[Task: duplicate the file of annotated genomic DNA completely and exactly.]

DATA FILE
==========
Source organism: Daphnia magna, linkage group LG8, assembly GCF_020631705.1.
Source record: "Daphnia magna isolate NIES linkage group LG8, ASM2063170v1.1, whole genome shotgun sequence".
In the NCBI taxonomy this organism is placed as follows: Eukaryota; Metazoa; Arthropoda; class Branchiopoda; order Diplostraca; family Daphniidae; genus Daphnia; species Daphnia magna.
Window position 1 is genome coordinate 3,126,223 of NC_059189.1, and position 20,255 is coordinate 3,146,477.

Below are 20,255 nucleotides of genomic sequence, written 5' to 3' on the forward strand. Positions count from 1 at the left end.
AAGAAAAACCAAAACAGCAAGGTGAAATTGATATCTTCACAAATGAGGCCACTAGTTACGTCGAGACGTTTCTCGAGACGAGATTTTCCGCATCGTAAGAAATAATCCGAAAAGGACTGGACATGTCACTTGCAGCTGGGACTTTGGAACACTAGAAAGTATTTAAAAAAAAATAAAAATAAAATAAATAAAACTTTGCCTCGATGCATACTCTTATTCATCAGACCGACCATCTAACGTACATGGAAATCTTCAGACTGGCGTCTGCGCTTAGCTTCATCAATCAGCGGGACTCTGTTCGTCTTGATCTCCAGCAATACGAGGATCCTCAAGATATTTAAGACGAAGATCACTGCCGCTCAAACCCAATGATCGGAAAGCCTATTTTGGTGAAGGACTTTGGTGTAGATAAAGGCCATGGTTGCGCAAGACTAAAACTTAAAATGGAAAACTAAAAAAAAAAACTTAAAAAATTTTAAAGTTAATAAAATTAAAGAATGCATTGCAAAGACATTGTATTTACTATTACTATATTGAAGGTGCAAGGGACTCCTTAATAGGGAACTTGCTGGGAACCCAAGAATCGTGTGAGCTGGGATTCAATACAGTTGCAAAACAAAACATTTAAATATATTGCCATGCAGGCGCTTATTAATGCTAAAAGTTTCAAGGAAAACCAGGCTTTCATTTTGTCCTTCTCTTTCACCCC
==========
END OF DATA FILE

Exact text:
Source organism: Daphnia magna, linkage group LG8, assembly GCF_020631705.1.
Source record: "Daphnia magna isolate NIES linkage group LG8, ASM2063170v1.1, whole genome shotgun sequence".
In the NCBI taxonomy this organism is placed as follows: Eukaryota; Metazoa; Arthropoda; class Branchiopoda; order Diplostraca; family Daphniidae; genus Daphnia; species Daphnia magna.
Window position 1 is genome coordinate 3,126,223 of NC_059189.1, and position 20,255 is coordinate 3,146,477.

Below are 20,255 nucleotides of genomic sequence, written 5' to 3' on the forward strand. Positions count from 1 at the left end.
AAGAAAAACCAAAACAGCAAGGTGAAATTGATATCTTCACAAATGAGGCCACTAGTTACGTCGAGACGTTTCTCGAGACGAGATTTTCCGCATCGTAAGAAATAATCCGAAAAGGACTGGACATGTCACTTGCAGCTGGGACTTTGGAACACTAGAAAGTATTTAAAAAAAAATAAAAATAAAATAAATAAAACTTTGCCTCGATGCATACTCTTATTCATCAGACCGACCATCTAACGTACATGGAAATCTTCAGACTGGCGTCTGCGCTTAGCTTCATCAATCAGCGGGACTCTGTTCGTCTTGATCTCCAGCAATACGAGGATCCTCAAGATATTTAAGACGAAGATCACTGCCGCTCAAACCCAATGATCGGAAAGCCTATTTTGGTGAAGGACTTTGGTGTAGATAAAGGCCATGGTTGCGCAAGACTAAAACTTAAAATGGAAAACTAAAAAAAAAAACTTAAAAAATTTTAAAGTTAATAAAATTAAAGAATGCATTGCAAAGACATTGTATTTACTATTACTATATTGAAGGTGCAAGGGACTCCTTAATAGGGAACTTGCTGGGAACCCAAGAATCGTGTGAGCTGGGATTCAATACAGTTGCAAAACAAAACATTTAAATATATTGCCATGCAGGCGCTTATTAATGCTAAAAGTTTCAAGGAAAACCAGGCTTTCATTTTGTCCTTCTCTTTCACCCC